In the preferred embodiments of the invention, the fuel substance 14 preferably comprises a non-fluid, hygroscopic, porous material in powder, granule or pellet form that allows for the diffusion of gases and vapors. Preferred materials non-exclusively include alkali metals, calcium hydride, lithium hydride, lithium aluminum hydride, lithium borohydride, sodium borohydride and combinations thereof. Suitable alkali metals non-exclusively include lithium, sodium and potassium. The preferred material for the fuel substance 14 is lithium aluminum hydride. As is well known in the art, when contacted with water molecules, these fuel substances react, releasing hydrogen gas. The fuel substance 14 may optionally be combined with a hydrogen generation catalyst to catalyze the reaction of the water vapor and the non-fluid substance. Suitable catalysts are well known and include cobalt, nickel, ruthenium, magnesium and alloys and combinations thereof.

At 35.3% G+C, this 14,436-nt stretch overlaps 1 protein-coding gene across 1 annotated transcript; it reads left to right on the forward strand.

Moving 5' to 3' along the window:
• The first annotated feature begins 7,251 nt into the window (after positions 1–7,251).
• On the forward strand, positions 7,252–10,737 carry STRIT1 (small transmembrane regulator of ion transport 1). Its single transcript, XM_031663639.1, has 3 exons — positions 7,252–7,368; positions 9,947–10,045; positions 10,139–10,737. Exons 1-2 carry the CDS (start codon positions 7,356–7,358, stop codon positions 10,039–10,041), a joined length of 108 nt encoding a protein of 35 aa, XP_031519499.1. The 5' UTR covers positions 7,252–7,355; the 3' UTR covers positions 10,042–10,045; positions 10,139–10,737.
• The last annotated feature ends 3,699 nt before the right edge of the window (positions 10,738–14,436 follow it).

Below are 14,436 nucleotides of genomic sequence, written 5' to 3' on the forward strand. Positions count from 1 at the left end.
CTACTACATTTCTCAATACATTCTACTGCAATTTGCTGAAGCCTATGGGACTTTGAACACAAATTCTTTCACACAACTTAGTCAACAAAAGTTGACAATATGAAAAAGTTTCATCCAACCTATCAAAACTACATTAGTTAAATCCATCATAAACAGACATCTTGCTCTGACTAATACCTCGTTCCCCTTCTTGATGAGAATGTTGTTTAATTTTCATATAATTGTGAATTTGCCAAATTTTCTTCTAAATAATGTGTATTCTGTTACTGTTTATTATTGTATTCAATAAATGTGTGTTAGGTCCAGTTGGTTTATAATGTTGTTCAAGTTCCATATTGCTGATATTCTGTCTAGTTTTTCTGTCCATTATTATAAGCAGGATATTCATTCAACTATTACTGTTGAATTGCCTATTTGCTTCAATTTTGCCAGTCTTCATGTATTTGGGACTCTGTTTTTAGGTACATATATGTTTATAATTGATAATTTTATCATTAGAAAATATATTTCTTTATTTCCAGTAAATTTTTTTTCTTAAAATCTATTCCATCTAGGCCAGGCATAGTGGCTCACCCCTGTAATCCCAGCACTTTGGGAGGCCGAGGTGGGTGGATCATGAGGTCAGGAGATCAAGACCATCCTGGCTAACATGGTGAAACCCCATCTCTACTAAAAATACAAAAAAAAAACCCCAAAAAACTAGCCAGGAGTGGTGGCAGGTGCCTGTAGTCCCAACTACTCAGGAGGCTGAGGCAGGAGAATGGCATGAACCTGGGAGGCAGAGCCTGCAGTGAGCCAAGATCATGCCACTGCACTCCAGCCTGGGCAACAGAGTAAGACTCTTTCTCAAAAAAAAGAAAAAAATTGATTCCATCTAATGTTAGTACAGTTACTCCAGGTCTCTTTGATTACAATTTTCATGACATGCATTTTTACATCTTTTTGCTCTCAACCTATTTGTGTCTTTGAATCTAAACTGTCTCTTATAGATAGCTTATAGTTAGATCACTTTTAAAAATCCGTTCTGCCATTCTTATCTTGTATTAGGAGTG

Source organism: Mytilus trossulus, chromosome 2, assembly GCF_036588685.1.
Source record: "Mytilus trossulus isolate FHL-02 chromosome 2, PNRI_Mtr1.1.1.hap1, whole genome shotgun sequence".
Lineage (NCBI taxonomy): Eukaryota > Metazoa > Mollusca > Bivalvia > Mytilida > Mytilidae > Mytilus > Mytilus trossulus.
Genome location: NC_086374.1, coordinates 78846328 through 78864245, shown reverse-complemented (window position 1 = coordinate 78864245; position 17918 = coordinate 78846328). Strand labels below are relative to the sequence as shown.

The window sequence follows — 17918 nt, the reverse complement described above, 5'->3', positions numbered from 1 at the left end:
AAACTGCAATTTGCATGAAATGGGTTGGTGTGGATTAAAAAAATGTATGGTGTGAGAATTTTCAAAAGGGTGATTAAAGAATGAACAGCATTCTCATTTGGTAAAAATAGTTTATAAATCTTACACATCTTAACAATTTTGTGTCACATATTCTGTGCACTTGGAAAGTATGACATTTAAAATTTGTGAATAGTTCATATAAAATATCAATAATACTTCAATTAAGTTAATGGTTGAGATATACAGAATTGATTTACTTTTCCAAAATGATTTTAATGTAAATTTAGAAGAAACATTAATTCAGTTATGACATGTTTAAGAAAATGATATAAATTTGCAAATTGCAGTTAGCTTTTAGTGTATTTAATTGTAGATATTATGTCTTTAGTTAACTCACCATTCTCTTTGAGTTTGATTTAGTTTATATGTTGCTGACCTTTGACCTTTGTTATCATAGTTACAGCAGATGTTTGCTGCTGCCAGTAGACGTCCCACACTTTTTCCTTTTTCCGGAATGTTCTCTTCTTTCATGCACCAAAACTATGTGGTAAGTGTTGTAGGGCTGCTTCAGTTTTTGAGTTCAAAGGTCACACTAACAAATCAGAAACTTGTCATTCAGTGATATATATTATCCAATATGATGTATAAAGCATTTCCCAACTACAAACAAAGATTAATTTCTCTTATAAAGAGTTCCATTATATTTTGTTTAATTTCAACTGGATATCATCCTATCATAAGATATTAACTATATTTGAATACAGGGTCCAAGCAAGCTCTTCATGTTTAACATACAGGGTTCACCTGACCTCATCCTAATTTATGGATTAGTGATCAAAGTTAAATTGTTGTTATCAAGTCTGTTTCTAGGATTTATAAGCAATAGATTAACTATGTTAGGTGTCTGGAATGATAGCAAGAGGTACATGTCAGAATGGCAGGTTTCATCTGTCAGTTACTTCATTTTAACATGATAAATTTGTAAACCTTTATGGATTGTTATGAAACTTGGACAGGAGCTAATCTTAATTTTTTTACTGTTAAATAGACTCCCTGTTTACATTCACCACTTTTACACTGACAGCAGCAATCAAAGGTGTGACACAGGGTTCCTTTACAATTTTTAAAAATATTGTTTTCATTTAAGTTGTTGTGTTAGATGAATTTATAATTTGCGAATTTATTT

In a preferred embodiment of the invention, the water vapor permeable, liquid water impermeable material 16 comprises a micro-porous polymeric film. Preferred polymeric films non-exclusively include mono- and multilayer fluoropolymer containing materials, a polyurethane containing materials, polyester containing materials or polypropylene containing materials. Suitable fluoropolymer containing materials include polytetrafluoroethylene (PTFE) polymers, expanded polytetrafluoroethylene (ePTFE) polymers, perfluoroalkoxy polymers (PFA) and fluorinated ethylene-propylene (FEP) polymers. Particularly preferred fluoropolymer containing materials are films and fabrics commercially available under the Gore-Tex®, eVent® and HyVent® trademarks. Gore-Tex® is an e-PTFE material commercially available from W.L. Gore and Associates of Newark, Del., and eVENT® is a PTFE material manufactured by BHA technologies of Delaware. HyVent® is polyurethane containing material commercially available from The North Face Apparel Corp., of Wilmington, Del. Of these, ePTFE GORE-TEX® materials are preferred.